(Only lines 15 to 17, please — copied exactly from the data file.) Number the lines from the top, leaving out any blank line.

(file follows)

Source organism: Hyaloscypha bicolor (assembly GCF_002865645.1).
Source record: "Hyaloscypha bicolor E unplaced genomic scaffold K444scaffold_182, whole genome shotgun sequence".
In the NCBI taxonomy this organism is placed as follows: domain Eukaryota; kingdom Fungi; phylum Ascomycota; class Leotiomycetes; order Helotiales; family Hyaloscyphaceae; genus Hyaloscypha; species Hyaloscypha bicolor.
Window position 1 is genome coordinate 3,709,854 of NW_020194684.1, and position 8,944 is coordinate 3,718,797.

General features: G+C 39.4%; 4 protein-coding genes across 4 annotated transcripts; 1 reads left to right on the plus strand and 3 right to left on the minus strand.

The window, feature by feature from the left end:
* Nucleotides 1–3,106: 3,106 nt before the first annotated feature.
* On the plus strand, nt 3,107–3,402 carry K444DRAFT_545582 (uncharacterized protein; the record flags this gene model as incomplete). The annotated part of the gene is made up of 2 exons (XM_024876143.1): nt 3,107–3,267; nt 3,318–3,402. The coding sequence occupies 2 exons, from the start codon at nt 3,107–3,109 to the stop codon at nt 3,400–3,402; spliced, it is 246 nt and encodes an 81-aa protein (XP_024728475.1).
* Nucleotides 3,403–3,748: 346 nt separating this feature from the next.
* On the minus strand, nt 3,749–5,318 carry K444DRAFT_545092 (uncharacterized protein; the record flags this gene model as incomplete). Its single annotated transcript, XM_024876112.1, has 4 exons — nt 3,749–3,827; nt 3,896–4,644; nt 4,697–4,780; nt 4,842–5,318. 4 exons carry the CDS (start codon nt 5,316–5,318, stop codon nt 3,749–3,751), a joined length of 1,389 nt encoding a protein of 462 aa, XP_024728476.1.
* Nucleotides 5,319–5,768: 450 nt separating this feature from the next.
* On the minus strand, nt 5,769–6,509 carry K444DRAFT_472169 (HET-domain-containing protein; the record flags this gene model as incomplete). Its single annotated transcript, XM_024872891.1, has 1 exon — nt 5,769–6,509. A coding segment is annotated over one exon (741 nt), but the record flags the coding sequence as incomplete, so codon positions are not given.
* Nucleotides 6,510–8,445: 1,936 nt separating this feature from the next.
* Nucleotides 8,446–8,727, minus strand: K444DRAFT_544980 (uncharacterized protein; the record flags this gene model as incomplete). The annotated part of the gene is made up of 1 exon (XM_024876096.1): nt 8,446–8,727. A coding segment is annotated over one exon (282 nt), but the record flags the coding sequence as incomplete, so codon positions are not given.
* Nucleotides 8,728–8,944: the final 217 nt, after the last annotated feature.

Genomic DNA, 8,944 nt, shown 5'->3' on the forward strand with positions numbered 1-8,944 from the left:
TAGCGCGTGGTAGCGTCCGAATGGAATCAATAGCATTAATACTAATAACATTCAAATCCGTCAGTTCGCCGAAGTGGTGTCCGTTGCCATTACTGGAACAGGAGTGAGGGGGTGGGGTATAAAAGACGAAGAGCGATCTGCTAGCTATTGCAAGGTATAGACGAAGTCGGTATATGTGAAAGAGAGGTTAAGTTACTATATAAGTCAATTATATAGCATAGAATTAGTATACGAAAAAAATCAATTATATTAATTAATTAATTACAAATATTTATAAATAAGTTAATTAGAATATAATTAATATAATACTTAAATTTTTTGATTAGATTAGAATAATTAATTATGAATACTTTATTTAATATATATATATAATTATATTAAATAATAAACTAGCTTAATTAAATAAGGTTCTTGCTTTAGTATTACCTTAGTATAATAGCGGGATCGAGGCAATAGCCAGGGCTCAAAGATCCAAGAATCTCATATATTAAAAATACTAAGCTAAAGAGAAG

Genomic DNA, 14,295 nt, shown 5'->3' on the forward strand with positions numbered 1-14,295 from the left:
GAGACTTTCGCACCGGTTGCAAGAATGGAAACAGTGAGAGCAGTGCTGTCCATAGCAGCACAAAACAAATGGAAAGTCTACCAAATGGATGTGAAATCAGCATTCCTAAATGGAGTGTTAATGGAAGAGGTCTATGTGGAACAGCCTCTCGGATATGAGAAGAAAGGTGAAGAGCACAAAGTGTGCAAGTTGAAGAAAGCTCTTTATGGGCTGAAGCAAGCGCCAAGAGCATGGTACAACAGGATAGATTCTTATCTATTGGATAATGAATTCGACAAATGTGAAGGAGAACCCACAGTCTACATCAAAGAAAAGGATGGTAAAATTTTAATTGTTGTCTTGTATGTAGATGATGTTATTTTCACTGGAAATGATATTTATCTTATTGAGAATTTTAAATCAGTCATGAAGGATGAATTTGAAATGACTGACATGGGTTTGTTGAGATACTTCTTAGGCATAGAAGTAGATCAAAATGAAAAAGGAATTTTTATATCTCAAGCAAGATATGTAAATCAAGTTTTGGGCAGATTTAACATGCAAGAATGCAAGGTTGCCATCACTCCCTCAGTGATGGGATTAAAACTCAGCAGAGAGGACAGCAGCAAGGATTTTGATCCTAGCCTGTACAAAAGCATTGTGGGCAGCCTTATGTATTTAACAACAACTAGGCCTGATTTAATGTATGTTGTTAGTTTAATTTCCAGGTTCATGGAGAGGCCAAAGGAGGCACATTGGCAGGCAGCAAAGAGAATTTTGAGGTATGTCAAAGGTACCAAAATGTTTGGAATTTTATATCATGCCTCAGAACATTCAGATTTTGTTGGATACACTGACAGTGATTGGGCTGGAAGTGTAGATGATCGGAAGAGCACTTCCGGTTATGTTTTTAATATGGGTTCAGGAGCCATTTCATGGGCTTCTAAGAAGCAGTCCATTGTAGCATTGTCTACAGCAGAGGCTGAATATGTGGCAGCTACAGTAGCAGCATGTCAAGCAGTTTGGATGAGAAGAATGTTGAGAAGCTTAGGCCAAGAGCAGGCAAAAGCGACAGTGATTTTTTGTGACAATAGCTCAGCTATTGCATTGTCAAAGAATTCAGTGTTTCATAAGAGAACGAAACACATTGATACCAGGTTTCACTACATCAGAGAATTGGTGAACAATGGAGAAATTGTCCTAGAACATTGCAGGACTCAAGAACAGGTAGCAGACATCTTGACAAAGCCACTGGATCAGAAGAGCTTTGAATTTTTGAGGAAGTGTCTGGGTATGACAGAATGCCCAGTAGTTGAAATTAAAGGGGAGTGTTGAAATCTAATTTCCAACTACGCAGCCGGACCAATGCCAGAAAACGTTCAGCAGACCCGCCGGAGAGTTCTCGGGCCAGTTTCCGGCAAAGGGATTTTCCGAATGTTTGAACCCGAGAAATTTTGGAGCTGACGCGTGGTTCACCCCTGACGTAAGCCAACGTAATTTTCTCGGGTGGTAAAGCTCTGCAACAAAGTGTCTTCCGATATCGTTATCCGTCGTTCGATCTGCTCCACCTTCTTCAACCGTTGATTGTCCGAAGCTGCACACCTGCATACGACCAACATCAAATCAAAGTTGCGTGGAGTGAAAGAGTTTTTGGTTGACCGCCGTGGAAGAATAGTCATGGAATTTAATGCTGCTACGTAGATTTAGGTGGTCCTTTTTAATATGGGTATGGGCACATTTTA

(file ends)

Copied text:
* Nucleotides 8,728–8,944: the final 217 nt, after the last annotated feature.

Genomic DNA, 8,944 nt, shown 5'->3' on the forward strand with positions numbered 1-8,944 from the left:
TAGCGCGTGGTAGCGTCCGAATGGAATCAATAGCATTAATACTAATAACATTCAAATCCGTCAGTTCGCCGAAGTGGTGTCCGTTGCCATTACTGGAACAGGAGTGAGGGGGTGGGGTATAAAAGACGAAGAGCGATCTGCTAGCTATTGCAAGGTATAGACGAAGTCGGTATATGTGAAAGAGAGGTTAAGTTACTATATAAGTCAATTATATAGCATAGAATTAGTATACGAAAAAAATCAATTATATTAATTAATTAATTACAAATATTTATAAATAAGTTAATTAGAATATAATTAATATAATACTTAAATTTTTTGATTAGATTAGAATAATTAATTATGAATACTTTATTTAATATATATATATAATTATATTAAATAATAAACTAGCTTAATTAAATAAGGTTCTTGCTTTAGTATTACCTTAGTATAATAGCGGGATCGAGGCAATAGCCAGGGCTCAAAGATCCAAGAATCTCATATATTAAAAATACTAAGCTAAAGAGAAG